behalf of more than one Registrant.

   Peering Organization:   A peering organization is an entity to which
      a Registrant's SED Groups are made visible using the operations of
      SPPF.

3.  Framework High-Level Design

   This section introduces the structure of the data model and provides
   the information framework for the SPPF.  The data model is defined
   along with all the objects manipulated by a conforming substrate
   protocol and their relationships.

3.1.  Framework Data Model

   The data model illustrated and described in Figure 2 defines the
   logical objects and the relationships between these objects supported
   by SPPF.  SPPF defines protocol operations through which an SPPF
   client populates a Registry with these logical objects.  SPPF clients
   belonging to different Registrars may provision data into the
   Registry using a conforming substrate protocol that implements these
   operations

   The logical structure presented below is consistent with the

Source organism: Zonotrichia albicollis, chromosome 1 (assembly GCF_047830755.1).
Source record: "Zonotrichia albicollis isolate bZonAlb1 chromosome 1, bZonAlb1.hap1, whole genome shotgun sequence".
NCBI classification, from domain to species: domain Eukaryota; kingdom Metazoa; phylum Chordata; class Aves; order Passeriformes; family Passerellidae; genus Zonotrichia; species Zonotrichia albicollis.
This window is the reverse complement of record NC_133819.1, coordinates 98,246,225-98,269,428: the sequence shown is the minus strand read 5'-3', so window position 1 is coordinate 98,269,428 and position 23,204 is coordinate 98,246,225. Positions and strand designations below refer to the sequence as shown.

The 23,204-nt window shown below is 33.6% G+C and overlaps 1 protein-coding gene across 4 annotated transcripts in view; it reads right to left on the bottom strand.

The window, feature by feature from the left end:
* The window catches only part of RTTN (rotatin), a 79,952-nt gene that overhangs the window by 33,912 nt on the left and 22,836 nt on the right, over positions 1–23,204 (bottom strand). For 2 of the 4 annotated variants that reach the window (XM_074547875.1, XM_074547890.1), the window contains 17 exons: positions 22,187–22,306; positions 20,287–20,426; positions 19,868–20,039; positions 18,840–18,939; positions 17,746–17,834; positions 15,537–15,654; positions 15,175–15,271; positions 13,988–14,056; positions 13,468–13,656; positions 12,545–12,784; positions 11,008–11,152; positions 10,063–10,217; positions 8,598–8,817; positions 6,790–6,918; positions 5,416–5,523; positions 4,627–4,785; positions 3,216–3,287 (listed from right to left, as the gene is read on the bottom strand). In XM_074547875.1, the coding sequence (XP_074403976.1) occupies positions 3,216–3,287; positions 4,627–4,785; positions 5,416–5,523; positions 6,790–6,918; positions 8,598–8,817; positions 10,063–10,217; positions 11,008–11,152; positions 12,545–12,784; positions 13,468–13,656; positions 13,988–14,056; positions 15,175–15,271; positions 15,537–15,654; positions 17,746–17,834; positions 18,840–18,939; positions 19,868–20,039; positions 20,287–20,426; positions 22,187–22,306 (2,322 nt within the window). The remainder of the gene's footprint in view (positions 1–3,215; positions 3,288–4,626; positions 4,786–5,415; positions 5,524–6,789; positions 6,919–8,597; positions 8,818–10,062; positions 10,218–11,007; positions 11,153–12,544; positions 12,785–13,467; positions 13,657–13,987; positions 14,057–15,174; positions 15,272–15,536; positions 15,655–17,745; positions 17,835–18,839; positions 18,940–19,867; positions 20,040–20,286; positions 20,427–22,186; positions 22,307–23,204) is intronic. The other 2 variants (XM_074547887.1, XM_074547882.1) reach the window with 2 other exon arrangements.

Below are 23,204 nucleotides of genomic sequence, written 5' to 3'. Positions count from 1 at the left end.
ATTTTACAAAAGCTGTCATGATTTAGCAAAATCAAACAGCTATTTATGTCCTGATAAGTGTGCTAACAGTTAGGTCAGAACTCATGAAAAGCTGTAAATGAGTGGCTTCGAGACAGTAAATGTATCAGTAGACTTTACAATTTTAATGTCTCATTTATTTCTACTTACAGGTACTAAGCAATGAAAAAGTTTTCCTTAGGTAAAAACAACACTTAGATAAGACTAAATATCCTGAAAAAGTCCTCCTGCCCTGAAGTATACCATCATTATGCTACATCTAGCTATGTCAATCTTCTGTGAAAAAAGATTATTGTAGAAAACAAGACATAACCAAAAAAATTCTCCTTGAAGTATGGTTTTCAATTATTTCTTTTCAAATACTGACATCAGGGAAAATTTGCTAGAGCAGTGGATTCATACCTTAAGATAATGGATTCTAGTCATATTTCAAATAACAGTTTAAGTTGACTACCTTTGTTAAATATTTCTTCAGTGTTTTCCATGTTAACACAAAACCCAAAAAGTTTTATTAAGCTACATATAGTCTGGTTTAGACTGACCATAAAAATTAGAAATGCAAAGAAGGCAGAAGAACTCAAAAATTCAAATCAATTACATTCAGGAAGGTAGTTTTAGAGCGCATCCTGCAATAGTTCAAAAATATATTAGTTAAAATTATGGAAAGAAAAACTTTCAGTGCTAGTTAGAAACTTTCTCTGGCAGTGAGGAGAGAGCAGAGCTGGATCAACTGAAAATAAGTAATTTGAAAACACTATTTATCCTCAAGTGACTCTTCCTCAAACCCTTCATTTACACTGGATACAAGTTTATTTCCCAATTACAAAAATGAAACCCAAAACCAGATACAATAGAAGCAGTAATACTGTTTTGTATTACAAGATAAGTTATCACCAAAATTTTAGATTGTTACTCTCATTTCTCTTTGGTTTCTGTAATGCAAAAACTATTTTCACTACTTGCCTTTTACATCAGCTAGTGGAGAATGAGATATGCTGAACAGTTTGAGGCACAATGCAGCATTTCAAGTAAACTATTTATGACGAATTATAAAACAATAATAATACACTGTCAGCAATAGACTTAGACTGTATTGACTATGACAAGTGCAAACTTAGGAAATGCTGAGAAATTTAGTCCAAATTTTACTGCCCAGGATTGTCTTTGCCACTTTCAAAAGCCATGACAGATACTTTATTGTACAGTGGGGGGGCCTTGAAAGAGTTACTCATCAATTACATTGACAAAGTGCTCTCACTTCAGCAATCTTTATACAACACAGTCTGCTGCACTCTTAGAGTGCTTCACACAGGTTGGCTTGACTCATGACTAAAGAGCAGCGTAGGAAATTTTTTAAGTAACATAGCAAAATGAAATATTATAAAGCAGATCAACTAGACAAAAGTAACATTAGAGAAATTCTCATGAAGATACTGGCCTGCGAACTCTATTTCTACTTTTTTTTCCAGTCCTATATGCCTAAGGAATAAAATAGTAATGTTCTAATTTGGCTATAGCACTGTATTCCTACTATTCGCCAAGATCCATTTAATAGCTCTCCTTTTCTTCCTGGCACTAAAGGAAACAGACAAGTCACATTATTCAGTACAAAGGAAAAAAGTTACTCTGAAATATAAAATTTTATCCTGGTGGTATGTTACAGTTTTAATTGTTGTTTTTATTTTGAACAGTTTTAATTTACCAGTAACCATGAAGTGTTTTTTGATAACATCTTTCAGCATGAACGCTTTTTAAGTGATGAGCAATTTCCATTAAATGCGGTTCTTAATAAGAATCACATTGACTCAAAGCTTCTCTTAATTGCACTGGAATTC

terminology and requirements defined in [RFC6461].

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       +-------------+                        +-----------------+
       | All object  |                        |Egress Route:    |
       | types       |                   0..n | rant,           |
       +-------------+                     +--| egrRteName,     |
             |0..n                        /   | pref,           |
             |                           /    | regxRewriteRule,|
             |2                         /     | ingrSedGrp,     |
   +----------------------+            /      | svcs            |
   |Organization:         |           /       +-----------------+
   | orgId                |          /
   +----------------------+         /
          |0..n                    /
          |                       /        ("rant" = Registrant)
          |A SED Group is        /
          |associated with      /
          |zero or more        /              +---[abstract]----+
          |peering            /               | SED Record:     |
          |organizations     /                |  rant,          |
          |                 /                 |  sedName,       |0..n
          |0..n            /                  |  sedFunction,   |------|
   +--------+--------------+0..n          0..n|  isInSvc,       |      |
   |SED Group:             |------------------|  ttl            |      |
   |  rant,                |                  +-----------------+      |